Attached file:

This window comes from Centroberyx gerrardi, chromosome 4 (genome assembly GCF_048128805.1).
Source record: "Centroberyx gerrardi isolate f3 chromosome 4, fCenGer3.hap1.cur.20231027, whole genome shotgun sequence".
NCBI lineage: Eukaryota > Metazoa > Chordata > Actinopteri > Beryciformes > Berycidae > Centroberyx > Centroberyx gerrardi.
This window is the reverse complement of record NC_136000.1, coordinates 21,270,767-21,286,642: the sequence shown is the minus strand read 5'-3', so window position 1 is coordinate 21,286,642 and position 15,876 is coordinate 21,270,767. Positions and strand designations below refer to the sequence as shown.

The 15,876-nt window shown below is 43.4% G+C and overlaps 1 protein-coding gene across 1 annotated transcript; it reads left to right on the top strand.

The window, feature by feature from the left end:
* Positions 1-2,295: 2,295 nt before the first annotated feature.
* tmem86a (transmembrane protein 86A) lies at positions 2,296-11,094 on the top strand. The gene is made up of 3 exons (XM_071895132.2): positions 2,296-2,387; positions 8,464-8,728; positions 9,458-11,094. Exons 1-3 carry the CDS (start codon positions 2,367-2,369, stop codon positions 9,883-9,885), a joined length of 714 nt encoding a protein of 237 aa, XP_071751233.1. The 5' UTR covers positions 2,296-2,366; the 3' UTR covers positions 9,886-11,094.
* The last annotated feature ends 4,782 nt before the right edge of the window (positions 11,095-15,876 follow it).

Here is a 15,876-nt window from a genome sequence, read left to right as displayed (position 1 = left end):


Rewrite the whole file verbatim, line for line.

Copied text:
This window comes from Centroberyx gerrardi, chromosome 4 (genome assembly GCF_048128805.1).
Source record: "Centroberyx gerrardi isolate f3 chromosome 4, fCenGer3.hap1.cur.20231027, whole genome shotgun sequence".
NCBI lineage: Eukaryota > Metazoa > Chordata > Actinopteri > Beryciformes > Berycidae > Centroberyx > Centroberyx gerrardi.
This window is the reverse complement of record NC_136000.1, coordinates 21,270,767-21,286,642: the sequence shown is the minus strand read 5'-3', so window position 1 is coordinate 21,286,642 and position 15,876 is coordinate 21,270,767. Positions and strand designations below refer to the sequence as shown.

The 15,876-nt window shown below is 43.4% G+C and overlaps 1 protein-coding gene across 1 annotated transcript; it reads left to right on the top strand.

The window, feature by feature from the left end:
* Positions 1-2,295: 2,295 nt before the first annotated feature.
* tmem86a (transmembrane protein 86A) lies at positions 2,296-11,094 on the top strand. The gene is made up of 3 exons (XM_071895132.2): positions 2,296-2,387; positions 8,464-8,728; positions 9,458-11,094. Exons 1-3 carry the CDS (start codon positions 2,367-2,369, stop codon positions 9,883-9,885), a joined length of 714 nt encoding a protein of 237 aa, XP_071751233.1. The 5' UTR covers positions 2,296-2,366; the 3' UTR covers positions 9,886-11,094.
* The last annotated feature ends 4,782 nt before the right edge of the window (positions 11,095-15,876 follow it).

Here is a 15,876-nt window from a genome sequence, read left to right as displayed (position 1 = left end):